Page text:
meaningful partnership might look like, and what it might entail. After many meetings, brainstorms, and discussion: The Zoo-‐Mates Mentoring program was born. It was almost out of thin air, a little serendipitous, and an organic realization of a missing link between the UC and its neighbor, the Zoo. The initial Zoo-‐Mates partnership was created by the CCE in partnership with the Cincinnati Zoo and soon after a non-‐profit embedded in the Cincinnati Public Schools, Project Connect stepped in. Project Connect serves families experiencing homelessness in the Cincinnati Public School District, and they are the key to the sustained success of the program. Initially the program involved monthly mentoring activities with UC mentors and children experiencing homelessness. UC volunteer-‐student-‐mentors demanded more contact with their students, and Zoo-‐Mates evolved to include mentoring outings every other week. This still wasn’t enough for the passionate UC mentors, and the demanded more. Finally the program took the form it is in now as a weekly engagement between mentors and mentees. Generally speaking, we visit the Zoo, UC, and the children’s school an a rotating basis. The great thing about Zoo-‐Mates is the partnership, it couldn’t happen with all three partners working together effectively and efficiently. So how does Zoo-‐Mates work? The Zoo plans wonderful events whenever we use their space. Project connect coordinates the mentee side of thing: they secure transportation for the students to the Zoo, UC or other sites, and they are charged with the daunting task of dealing with parents, getting waivers signed, providing snacks, etc…UC coordinates the mentor side of things: as the VISTA, I personally recruited, interviewed, selected and trained 30 UC mentors. On a weekly basis, I coordinated the UC volunteers, arranging carpools, disseminating information, and making sure mentors are present and on time. When events are held at UC, the CCE is responsible for planning the programming. So what’s the impact? Students, especially those in underperforming schools with high rates of homelessness (like the schools Zoo-‐Mates serves) need positive role models. They often don’t find them in their everyday lives, so having someone to be a positive influence on them is intrinsically a good thing. In practical terms, one goal of the Zoo-‐Mates program is to ensure students and families know they have the right to remain at ONE school for an entire academic year. As mentioned, on average children experiencing homelessness change schools 7-‐8 times PER YEAR. In the past, Zoo-‐Mates have begged their parents to stay at their school because if they went to another school, they wouldn’t be able to participate in Zoo-‐Mates. Realistically, Zoo-‐Mates is a vehicle through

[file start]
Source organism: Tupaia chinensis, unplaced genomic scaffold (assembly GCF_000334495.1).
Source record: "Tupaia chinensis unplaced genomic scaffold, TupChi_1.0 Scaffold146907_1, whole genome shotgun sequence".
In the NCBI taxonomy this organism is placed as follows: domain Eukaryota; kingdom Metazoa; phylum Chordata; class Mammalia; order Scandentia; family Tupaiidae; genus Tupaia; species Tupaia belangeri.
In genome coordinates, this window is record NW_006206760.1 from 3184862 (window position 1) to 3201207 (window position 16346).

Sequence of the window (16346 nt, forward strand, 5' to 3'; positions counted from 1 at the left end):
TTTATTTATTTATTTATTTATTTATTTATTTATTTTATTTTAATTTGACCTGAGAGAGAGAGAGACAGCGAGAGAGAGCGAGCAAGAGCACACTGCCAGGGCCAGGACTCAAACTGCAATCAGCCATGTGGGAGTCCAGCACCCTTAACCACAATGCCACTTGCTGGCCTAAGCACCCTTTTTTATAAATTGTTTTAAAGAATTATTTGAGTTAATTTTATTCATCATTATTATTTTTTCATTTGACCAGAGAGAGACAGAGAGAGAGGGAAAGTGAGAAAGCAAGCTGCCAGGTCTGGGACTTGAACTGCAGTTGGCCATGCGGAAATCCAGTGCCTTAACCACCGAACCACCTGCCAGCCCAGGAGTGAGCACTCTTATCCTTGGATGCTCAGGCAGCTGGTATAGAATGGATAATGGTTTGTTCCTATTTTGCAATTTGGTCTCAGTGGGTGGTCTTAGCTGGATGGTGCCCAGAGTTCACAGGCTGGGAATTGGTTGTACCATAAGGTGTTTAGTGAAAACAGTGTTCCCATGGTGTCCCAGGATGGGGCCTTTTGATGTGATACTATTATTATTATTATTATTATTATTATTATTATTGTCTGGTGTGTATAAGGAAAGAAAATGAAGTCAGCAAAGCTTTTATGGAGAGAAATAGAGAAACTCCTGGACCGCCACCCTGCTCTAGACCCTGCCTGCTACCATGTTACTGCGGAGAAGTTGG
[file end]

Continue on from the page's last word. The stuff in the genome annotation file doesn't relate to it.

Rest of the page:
which Project Connect can better serve homeless families in the Cincinnati Public School District. The mentors, UC volunteers, see a reality that many of them never knew existed. They use their experience to inform the rest of their lives—no matter what their career path may be, they will graduate with a unique perspective of homelessness. They see first hand some of the symptoms of the cycle of poverty, and having a special relationship with someone whose circumstances are impoverished can inspire them to take action, and seek institutional change in their community. Sometimes, the mentors will choose to continue their mentoring relationship with the students, which can be really powerful and turn into a long-‐term, transformative relationship. While the key to the Success of Zoo-‐Mates are the three major partner, UC, the Zoo and Project Connect, the program is always evolving and adding new layers of partnerships. This year we were blessed with new partnerships, including Prairie Inc., Starfire U., and Fidelity Investments to name a few. Additionally, over $2,700 was raised for Zoo-‐Mates by the Proudly Pennies campaign. Zoo-‐Mates served 1643 hours, and participated in events from October 2010 to May 2011. 4. In the spring of 2010, students from the College of Allied Health Sciences helped get the Bearcat Buddies tutoring program off the ground. A year later Bearcat Buddies is a signature program of the UC Center for Community Engagement, and includes students from all areas of study; from Graphic Design to Biomedical Engineering. In less than a year, the program has grown exponentially thanks to students who are passionate about giving back to their community as academic mentors and role models. Bearcat Buddies works because we make it easy to serve. Through my work as a VISTA, in collaboration with Project GRAD I was able to remove the barriers that typically stand in the way of volunteers enriching the lives of Cincinnati Public School students. This means providing transportation: I can’t tell you how many hours I’ve logged driving a 12 passenger van to and from campus, full of tutors, ready to serve. We bring training to campus, and give practical training on-‐site to all the volunteers, so they are prepare to make a difference. We handle necessary background checks, and provide ongoing support to our tutors. By ongoing support I don’t mean checking in once a quarter, I mean being there for and with the tutors to make sure they are able to make the most of their limited time with the students. The success of Bearcat Buddies is largely due to a collaboration with Project GRAD. Project GRAD is a non-‐profit agency whose mission is to see that all students graduate from high school and are prepared to succeed in college and career. While I coordinated the UC tutors, Project GRAD is there to provide support in the schools.